Satire: Two major types of satire:
“Formal" or "direct" satire speaks directly to the reader or to a character in the work;
“Indirect" satire relies upon the ridiculous behavior of its characters to make its point. Satire Satire may be lighthearted and playful or scornful and bitter. The tone depends largely on the particular subject and its author’s intentions.
Irony: Irony There are three common types of irony:
Irony: Irony #1) Verbal – This type can be either spoken or written. The use of words is the opposite of the thought in the speaker's mind, thus conveying a meaning that contradicts the literal definition.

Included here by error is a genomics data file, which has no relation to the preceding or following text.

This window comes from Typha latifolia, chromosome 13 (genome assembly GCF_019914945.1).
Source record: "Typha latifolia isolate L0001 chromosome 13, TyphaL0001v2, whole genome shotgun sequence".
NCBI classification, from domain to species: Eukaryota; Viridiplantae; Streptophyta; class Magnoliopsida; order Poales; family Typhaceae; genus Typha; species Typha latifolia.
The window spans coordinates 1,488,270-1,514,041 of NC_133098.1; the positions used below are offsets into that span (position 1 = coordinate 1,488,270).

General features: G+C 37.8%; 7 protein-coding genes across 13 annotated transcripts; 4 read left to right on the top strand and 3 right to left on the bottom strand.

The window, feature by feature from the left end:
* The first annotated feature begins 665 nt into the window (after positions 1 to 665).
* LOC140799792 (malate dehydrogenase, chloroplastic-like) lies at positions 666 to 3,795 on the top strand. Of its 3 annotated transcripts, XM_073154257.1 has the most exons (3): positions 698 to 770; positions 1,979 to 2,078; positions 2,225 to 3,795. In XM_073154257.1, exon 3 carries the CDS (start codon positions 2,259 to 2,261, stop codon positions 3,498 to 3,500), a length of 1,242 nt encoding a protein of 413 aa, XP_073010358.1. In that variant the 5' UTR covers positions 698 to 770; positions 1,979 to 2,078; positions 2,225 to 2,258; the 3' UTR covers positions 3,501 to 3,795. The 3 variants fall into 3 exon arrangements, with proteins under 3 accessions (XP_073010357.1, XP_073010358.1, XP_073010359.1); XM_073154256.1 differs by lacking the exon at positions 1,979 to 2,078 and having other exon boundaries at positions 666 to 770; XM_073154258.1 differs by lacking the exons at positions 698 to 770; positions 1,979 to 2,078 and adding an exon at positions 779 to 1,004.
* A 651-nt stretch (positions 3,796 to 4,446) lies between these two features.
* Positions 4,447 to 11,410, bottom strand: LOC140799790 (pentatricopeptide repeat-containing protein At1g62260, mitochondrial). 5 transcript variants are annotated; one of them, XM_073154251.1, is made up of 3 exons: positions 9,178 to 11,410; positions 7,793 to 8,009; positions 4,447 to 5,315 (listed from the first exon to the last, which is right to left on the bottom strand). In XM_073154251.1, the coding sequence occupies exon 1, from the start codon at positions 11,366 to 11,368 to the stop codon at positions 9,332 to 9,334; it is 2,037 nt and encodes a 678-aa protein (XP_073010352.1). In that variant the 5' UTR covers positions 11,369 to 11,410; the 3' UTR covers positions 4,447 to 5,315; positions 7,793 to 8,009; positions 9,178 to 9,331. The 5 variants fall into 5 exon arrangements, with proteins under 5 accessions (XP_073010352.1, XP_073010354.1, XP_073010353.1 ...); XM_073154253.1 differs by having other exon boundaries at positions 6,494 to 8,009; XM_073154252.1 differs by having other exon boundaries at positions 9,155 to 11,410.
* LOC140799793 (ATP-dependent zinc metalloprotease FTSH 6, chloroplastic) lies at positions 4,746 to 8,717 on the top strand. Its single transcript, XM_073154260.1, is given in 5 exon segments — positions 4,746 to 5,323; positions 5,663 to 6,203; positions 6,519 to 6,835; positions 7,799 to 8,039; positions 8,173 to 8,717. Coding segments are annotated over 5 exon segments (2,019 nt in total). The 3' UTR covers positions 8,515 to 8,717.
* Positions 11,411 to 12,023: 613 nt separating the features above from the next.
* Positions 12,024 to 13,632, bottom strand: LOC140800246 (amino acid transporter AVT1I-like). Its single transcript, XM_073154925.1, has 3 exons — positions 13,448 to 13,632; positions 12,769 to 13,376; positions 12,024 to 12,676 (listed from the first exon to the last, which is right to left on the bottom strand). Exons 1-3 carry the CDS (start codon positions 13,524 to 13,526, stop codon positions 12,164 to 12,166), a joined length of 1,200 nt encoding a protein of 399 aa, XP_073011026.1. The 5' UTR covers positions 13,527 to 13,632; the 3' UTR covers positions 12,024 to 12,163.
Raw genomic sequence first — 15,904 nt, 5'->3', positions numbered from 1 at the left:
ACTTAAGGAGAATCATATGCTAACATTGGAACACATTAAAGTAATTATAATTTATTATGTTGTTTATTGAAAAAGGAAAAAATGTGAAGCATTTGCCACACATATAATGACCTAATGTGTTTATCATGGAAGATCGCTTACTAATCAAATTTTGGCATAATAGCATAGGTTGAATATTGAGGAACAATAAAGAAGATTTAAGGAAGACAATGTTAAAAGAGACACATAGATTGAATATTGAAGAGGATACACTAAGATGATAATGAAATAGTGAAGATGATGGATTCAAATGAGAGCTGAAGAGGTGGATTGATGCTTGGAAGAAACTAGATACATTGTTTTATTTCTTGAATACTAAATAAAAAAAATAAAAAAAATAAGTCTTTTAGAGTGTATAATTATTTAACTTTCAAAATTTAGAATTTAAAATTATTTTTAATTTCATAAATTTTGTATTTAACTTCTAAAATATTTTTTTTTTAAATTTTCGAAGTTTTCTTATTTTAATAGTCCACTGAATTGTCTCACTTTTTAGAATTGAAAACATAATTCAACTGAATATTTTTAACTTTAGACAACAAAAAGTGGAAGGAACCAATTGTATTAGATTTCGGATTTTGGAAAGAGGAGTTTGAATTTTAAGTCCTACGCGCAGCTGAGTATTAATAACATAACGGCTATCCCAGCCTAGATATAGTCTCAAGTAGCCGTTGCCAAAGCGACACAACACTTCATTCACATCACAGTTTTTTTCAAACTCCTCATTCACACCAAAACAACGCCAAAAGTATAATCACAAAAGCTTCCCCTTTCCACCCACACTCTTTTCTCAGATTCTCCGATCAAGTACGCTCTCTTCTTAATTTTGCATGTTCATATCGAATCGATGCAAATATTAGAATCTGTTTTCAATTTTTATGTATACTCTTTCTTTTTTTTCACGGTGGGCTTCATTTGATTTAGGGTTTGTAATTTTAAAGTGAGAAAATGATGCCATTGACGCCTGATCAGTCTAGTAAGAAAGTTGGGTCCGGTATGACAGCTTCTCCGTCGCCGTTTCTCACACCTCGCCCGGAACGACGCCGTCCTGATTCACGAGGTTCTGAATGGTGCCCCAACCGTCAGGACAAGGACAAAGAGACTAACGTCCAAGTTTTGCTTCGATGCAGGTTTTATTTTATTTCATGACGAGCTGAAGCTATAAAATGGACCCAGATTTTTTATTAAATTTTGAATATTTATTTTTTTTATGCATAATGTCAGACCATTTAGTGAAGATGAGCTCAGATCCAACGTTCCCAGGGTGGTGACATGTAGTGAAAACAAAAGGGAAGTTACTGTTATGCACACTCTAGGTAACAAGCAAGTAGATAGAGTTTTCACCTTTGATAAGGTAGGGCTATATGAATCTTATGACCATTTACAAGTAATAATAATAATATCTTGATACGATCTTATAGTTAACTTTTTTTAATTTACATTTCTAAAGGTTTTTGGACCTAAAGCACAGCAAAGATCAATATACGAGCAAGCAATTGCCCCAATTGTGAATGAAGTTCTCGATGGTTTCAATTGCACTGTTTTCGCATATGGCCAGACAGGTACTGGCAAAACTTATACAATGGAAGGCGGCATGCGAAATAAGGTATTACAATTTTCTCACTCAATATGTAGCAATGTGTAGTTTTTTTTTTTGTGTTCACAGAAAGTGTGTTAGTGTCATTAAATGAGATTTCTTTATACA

Example: Sarcasm, puns
Irony: Irony #2) Dramatic - This is the contrast between what the character thinks to be true and what we (the readers) know to be true. Sometimes as we read we are placed in the position of knowing more than what one character knows. This often adds to the humor or suspense.
Example: Horror movies, soap operas
Irony: Irony #3) Situational - Situational irony occurs when the results of a situation are far different from what was expected. This results in a feeling of surprise and unfairness due to the odd situation.
Example: A doctor calling out sick, O. Henry stories